You can see it all over my college career! And life, really. And even once a person realizes it, it is still a very difficult thing to overcome. We all know habits are hard to break, and the way you think is honestly just a very natural, very ingrained, habit. But even so, who am I to say that I am “not cut out for college”? Maybe not, but I know someone who is really good at changing and shaping people so that the very thing they believe they cannot do, is the thing that is most life giving.
Turn to Matthew 25:14-30, The Parable of the Talents. A master imparts three of his servants with talents. (I believe that one talent is equivalent to one man’s twenty years worth of work. …Or maybe it’s a man’s lifetime of work? I am not sure. Regardless, it is worth a lot.) The master gives one servant five talents, another receives two talents, and the final was given one talent. The first two servants invested the talents, and thereby doubled the master’s original givings, and the master was very please.
The poor third servant.
I like to imagine that his internal dialogue was something like this:
‘A talent! Heavens! This is worth more than my own life… How angry the master will be if I were to lose this! I am not wise in the ways of investment, so I best just put it away and keep it safe. My master will be pleased that I did not try to make an investment, which surely would have failed, since I know nothing of the ways of money… Hidden. That is best…’
As we know, the master returns and calls this servant a wicked and slothful man, casting him out into darkness. Knowing what you do about fixed vs. growth, I hope you can see that this is a classic case! The first servants invested their money and were rewarded. The third was afraid of failing and hid it away.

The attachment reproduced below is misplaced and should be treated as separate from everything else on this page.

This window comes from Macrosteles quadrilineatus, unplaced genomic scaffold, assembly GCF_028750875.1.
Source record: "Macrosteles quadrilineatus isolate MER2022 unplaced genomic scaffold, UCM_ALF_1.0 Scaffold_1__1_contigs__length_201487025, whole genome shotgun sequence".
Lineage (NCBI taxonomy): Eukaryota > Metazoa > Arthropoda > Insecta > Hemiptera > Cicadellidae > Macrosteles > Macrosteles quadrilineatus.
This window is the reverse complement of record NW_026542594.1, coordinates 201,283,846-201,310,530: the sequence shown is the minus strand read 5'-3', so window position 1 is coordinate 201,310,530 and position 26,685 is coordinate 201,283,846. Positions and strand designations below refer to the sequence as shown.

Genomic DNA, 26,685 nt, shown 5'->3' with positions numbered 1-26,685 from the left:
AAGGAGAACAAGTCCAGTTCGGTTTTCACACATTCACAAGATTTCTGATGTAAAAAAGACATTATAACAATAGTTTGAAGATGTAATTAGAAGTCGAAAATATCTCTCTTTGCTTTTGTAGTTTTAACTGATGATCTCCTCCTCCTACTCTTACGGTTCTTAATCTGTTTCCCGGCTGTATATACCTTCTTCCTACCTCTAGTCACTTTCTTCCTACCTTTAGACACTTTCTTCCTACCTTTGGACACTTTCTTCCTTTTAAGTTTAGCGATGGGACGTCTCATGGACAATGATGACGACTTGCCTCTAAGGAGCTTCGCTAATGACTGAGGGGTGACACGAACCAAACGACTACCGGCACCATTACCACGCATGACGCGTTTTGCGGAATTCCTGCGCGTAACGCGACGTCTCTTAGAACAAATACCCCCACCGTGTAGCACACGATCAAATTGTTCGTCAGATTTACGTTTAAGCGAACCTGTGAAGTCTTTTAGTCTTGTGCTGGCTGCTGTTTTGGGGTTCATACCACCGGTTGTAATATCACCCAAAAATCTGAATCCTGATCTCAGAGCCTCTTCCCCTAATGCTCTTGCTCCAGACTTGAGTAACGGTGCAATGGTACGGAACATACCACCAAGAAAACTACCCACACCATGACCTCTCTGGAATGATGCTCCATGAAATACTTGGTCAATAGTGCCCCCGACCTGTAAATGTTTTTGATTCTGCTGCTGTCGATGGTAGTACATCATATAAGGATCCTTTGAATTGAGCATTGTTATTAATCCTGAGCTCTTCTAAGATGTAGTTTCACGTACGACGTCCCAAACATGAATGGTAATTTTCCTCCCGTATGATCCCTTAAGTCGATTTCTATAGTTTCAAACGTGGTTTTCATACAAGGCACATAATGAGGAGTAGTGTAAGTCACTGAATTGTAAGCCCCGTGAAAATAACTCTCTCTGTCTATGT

I am the third servant. I dare not truly invest in any one thing for fear of epic failure and/or making it worse in any way. The poor and lowly way I am was ordained by God and I cannot do better. Why oh why didn’t He make me better to begin with?
(Walking along my path, head down in sorrow, my head suddenly slams into an unseen low hanging branch.) Is this fixed mentality congruent with my belief that the Lord is active, cares, and is working in my life and everyone else’s?? No! It is not! If I actually believe what I say I believe, would I not strive to have a growth mindset? Would I not try, even tentatively, to invest in hard and difficult things because I know the Lord can grow me? One would think.
This is a recent revelation that is a great vice. I am working towards trusting the Lord to work in and through me, and part of that means taking action when I would normally say, “I’m not cut out for that”. I humbly present to Him everyday my failure to trust in His goodness and desires for my good. I begrudgingly lay down my fixed (and what I believe oh-so comfy) mindset and say, ‘You and I both know I really don’t want this, but please work on this to help it start running. Please give me the strength and courage to be mindful of my thoughts and to direct them towards growth, and towards you.’
We all ask ourselves ‘Gulp. Which servant am I??’ But that’s not really the point. The point is some invested their talents and were rewarded, while others did not. Some took action, but others only did what they thought they needed to get by.
Looking back on my 4 ½ year pilgrimage, I see my stubborn unwillingness to grow. And yet, I also see the very tangible ways in which I did grow, and am still growing, all of which happened when I never asked for it because I didn’t think I needed it. The Lord is good. I am very excited to see the great things He will do now that I have finally admitted my failings, and have asked for His divine aide. It may take years. It may be something I will have to ask for strength to overcome everyday of my life for the rest of it. For His grace is sufficient, and I must trust this.